“But today,” says Carter Phipps, “we know that the defining characteristics of our postmodern age, an era that was being born even as Jung lay dying, are its lack of a coherent worldview and its hostility toward any larger vision or ‘metanarrative’ that could help unify our society and give us the energy and perspective to respond to the problems and potentials of our time in history; a powerful coherent worldview that can allow us to thrive in a complex, globalizing, rapidly changing planetary culture.”[vi]

Phipps continues describing the contributions of the mystic and Jesuit priest, Pierre Teilhard de Chardin, which support our basic contentions concerning the importance of our worldview:  “Our concepts and beliefs about life and reality, what he called our a priori convictions, tend to condition our experience. Indeed, these convictions help form powerful interpretive frameworks, worldviews that reflect our deepest conclusions about the nature of ourselves and the Universe we live in. And because these worldviews are so primary, so fundamental, they affect everything else—how we think about family, community, politics, economics, religion, even spiritual experience.”[vii]

We have talked about the belief portion of the worldview. What about values? Rollo May addresses values in his book Man’s Search for Himself: “The belief in individual competition [seeking power] and reason [the intellect] we have been discussing are the ones which in actuality have guided modern Western development, and are not necessarily the ideal values.”[viii]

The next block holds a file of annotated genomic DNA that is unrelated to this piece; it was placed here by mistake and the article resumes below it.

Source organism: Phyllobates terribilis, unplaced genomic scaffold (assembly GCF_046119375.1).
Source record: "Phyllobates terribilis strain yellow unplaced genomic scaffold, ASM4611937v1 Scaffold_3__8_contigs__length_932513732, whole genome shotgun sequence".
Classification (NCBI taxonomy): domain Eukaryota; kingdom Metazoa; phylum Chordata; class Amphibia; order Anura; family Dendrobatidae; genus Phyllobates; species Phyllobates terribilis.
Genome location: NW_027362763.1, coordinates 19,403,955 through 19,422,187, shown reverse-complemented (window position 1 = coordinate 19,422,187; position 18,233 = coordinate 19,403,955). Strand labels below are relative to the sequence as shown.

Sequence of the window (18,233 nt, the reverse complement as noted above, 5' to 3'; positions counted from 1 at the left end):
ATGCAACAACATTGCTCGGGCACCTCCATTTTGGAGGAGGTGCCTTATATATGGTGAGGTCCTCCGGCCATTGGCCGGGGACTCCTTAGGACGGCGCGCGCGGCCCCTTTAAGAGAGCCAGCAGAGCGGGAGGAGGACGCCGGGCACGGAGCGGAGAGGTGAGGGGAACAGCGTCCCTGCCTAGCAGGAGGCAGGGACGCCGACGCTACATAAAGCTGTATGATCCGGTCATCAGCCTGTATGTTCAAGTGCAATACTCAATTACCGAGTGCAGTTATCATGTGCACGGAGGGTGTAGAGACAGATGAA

May seems to feel that without the anchor of P-A, human beings have been aimlessly drifting at sea: “Man’s anxiety, bewilderment and emptiness—the chronic psychic diseases of modern man—occur mainly because his values are confused and contradictory, and he has no psychic core.”[ix]   Clearly, if we continue to depend on the beliefs and values of P-B, we are in serious trouble.

Just as a worldview explains the suffering of an individual, it also explains the experience of families, tribes and nations. A nation’s P-B worldview is a myth specifically constructed to prevent a paradigm shift. “The Epic of Gilgamesh belongs to that group of Ancient Near Eastern myths which may be termed ‘societal.’ Each nation has its societal myth to justify and sustain functions: to validate prevailing social patterns, to provide rules and acceptable models for living, to supply divine sanction for the existing power structure, and to prove to the individual that the laws and customs of his country were superior to those of other countries. Thus the myth served the purpose of preserving the status quo.[x]  

It is that status quo, that worldview, that story (P-B) which we must challenge and resist with every ounce of energy within us, and at the same time become advocates for a new narrative that nurtures our deepest yearnings for freedom, joy, happiness, compassion and peace.


[i]       Larzelere, Bob. The Harmony of Love. San Francisco: Context Publications, 1982, p. 67.

[ii]       Roberts, Jane. The Nature of Personal Reality. New York: Bantam, 1974, p. 356.

[iii]      Mack, John E. “The 2008 Shift Report.” Shift: At the Frontier of Consciousness. Petaluma, California: Institute of Noetic Sciences, March-May 2008, p. 35.

[iv]      Jung, C. G. The Portable Jung. New York: Penguin Books, 1971, p. 105.

[v]       Jung, C. G. Abstracts of the Collected Works of C. G. Jung. Rockville, Maryland: NIMH, 1978, p. 63.

[vi]      Phipps, Carter. “The cosmos, the psyche and You.” What is Enlightenment? Lennox, Massachusetts, February/April 2008, p. 56.

[vii]     Ibid., p. 62.

[viii]     May, Rollo. Man’s Search For Himself. New York: Norton 1953, p. 45.

[ix]      Ibid., p. 152.

[x]       Magill, Frank N. [ed.]. Masterpieces of World Literature. New York: Harper, 1989, p. 250.